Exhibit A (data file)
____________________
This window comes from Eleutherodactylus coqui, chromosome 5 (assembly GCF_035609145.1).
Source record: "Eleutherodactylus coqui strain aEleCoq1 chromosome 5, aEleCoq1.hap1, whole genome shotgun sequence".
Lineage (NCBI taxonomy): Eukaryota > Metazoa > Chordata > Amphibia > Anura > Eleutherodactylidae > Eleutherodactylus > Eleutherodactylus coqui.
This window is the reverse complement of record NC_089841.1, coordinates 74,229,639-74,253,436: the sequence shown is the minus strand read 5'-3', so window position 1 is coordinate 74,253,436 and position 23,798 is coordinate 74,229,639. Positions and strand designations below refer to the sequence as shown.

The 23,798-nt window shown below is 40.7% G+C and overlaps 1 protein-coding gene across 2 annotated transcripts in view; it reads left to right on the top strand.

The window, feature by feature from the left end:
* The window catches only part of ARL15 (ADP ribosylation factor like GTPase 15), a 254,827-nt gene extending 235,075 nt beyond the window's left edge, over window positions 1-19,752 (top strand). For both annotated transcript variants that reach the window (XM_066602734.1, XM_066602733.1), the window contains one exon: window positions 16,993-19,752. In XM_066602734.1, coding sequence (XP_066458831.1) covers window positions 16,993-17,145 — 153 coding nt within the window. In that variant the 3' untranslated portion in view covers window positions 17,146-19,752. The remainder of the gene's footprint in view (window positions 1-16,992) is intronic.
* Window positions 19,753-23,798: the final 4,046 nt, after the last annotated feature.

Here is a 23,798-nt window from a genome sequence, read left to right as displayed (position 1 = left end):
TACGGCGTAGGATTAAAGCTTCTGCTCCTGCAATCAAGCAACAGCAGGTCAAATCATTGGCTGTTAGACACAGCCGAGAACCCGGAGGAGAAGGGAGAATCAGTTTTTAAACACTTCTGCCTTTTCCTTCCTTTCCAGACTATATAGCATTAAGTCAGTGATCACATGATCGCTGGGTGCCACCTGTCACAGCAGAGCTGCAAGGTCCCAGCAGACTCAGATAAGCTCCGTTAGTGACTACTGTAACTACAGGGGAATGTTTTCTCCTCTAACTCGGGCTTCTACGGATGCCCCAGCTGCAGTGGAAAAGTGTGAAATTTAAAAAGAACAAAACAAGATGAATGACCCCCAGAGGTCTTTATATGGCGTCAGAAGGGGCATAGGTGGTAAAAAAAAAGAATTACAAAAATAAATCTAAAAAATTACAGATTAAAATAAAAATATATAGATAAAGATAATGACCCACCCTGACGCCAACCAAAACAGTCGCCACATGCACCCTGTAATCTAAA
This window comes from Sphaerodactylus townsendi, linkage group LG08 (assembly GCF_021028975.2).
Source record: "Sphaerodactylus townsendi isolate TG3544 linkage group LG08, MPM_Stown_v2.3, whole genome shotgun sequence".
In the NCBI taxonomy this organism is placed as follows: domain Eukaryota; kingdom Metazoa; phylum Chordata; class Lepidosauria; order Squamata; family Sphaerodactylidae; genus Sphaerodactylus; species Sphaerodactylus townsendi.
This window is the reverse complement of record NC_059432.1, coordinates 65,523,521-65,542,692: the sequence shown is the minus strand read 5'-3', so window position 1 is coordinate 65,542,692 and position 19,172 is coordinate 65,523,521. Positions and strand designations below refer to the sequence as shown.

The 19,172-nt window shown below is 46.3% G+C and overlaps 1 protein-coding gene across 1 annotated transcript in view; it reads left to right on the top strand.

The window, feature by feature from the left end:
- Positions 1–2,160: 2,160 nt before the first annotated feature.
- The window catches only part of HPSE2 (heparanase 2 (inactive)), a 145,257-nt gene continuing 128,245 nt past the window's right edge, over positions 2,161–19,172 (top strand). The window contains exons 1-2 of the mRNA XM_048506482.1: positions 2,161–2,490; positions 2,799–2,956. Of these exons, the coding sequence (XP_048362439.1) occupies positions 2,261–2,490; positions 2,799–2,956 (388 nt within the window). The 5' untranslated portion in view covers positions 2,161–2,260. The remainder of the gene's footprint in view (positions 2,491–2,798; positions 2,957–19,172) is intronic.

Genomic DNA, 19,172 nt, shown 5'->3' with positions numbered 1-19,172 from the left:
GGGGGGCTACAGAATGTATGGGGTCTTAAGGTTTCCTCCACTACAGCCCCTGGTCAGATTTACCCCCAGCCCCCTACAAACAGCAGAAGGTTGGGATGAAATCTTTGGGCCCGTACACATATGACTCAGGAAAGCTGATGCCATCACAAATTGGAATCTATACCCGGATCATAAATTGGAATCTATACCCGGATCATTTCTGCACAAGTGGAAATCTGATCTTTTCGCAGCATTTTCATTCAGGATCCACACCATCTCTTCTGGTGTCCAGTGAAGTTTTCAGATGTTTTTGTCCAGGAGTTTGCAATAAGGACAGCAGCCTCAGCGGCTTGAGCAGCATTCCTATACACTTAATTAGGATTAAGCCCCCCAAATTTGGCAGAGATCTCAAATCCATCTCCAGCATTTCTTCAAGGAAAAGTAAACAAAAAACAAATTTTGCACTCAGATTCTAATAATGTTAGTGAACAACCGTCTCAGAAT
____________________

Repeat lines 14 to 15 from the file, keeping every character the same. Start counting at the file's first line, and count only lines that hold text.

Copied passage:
This window is the reverse complement of record NC_059432.1, coordinates 65,523,521-65,542,692: the sequence shown is the minus strand read 5'-3', so window position 1 is coordinate 65,542,692 and position 19,172 is coordinate 65,523,521. Positions and strand designations below refer to the sequence as shown.

The 19,172-nt window shown below is 46.3% G+C and overlaps 1 protein-coding gene across 1 annotated transcript in view; it reads left to right on the top strand.